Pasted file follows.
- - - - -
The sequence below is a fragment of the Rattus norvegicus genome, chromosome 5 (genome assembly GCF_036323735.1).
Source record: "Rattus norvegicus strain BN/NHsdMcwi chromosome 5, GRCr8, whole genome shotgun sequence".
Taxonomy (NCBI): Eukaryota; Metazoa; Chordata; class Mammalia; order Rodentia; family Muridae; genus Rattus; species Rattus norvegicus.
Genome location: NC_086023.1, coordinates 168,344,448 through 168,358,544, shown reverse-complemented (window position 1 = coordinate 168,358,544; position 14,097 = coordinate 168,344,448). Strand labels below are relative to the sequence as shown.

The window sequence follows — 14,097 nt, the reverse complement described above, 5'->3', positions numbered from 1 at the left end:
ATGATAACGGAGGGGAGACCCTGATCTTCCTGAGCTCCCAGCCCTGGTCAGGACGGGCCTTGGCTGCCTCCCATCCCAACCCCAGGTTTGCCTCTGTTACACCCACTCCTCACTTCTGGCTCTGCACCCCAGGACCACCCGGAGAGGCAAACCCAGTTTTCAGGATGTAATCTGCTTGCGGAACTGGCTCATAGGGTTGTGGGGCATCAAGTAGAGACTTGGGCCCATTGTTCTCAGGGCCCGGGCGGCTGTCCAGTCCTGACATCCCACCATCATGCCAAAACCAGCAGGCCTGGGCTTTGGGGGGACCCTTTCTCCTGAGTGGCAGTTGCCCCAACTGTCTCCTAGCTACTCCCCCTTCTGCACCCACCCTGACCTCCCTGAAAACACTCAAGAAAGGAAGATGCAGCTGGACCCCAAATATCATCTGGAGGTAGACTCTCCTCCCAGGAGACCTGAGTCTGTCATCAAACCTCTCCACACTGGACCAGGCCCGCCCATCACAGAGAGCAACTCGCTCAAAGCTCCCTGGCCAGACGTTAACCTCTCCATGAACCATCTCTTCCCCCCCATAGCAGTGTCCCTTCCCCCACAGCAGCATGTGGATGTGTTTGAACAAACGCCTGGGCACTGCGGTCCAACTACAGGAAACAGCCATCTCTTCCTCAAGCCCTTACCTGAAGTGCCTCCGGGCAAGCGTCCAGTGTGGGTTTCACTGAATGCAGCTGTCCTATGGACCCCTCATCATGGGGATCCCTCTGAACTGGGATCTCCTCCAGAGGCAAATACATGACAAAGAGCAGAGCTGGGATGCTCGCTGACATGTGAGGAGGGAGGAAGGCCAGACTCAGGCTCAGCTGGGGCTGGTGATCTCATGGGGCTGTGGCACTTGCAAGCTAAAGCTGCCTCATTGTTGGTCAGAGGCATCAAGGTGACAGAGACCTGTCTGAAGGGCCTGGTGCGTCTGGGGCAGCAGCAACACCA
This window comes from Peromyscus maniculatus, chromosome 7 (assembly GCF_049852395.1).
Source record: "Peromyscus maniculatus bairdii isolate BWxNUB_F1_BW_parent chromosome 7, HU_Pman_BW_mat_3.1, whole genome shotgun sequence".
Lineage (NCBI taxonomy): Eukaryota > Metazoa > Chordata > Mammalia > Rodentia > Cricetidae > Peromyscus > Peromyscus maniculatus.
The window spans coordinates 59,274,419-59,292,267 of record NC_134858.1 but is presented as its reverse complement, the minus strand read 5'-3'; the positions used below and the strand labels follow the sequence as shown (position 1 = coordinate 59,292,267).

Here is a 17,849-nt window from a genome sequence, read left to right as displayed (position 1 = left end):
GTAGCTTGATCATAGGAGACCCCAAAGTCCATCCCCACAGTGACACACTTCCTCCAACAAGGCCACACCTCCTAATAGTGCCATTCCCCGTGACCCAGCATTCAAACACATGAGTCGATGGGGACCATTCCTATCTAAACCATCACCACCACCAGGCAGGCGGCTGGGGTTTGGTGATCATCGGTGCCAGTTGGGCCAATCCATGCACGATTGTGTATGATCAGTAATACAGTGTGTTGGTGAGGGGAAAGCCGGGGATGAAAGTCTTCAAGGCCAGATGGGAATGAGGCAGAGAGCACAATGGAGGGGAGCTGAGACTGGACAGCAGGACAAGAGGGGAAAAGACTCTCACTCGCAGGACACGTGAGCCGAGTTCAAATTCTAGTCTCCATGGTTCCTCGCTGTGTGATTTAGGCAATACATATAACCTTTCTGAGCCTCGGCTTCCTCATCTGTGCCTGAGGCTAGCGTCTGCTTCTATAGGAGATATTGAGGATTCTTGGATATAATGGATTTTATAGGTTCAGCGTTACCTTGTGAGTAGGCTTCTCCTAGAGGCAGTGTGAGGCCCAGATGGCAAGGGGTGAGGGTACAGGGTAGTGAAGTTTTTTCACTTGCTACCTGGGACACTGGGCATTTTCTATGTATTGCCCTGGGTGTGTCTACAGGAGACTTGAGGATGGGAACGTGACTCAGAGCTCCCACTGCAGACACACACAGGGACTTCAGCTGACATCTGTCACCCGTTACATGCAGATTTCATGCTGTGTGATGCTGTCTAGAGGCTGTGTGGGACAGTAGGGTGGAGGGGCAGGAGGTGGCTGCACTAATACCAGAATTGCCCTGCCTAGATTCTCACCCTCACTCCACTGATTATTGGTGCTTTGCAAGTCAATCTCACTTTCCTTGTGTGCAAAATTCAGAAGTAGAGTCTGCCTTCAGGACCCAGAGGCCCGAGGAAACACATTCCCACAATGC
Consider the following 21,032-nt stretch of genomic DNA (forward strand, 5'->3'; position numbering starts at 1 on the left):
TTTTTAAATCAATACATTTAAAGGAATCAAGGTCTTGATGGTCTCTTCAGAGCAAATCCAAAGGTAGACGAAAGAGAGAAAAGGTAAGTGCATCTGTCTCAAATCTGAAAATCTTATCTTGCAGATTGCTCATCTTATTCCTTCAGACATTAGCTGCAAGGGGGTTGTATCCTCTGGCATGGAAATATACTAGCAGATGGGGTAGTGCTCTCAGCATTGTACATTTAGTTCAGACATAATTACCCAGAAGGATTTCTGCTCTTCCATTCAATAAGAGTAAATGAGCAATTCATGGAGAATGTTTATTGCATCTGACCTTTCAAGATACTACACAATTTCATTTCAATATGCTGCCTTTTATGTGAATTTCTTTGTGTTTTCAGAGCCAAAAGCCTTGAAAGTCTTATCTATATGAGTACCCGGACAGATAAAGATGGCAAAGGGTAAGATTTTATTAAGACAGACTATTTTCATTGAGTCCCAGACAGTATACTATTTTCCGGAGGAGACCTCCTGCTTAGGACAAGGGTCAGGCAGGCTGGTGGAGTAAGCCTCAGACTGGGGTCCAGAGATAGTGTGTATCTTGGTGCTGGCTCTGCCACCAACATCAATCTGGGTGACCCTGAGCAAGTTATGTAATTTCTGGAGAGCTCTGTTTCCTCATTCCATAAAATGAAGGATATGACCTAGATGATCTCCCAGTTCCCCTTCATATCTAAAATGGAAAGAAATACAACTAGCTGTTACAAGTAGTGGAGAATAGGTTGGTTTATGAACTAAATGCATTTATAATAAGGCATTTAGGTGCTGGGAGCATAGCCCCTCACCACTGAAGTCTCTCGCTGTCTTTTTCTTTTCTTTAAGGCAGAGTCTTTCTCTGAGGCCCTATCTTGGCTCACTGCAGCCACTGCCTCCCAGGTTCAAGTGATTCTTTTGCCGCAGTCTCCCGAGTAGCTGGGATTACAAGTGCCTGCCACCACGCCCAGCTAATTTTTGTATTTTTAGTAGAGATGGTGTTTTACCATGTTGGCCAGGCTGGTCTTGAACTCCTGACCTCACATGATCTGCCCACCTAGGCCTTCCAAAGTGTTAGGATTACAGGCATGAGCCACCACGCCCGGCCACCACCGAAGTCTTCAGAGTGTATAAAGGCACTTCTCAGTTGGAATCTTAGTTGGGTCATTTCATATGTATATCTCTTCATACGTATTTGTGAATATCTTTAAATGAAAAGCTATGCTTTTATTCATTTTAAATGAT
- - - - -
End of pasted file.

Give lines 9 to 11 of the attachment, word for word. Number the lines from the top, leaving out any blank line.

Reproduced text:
Lineage (NCBI taxonomy): Eukaryota > Metazoa > Chordata > Mammalia > Rodentia > Cricetidae > Peromyscus > Peromyscus maniculatus.
The window spans coordinates 59,274,419-59,292,267 of record NC_134858.1 but is presented as its reverse complement, the minus strand read 5'-3'; the positions used below and the strand labels follow the sequence as shown (position 1 = coordinate 59,292,267).

Here is a 17,849-nt window from a genome sequence, read left to right as displayed (position 1 = left end):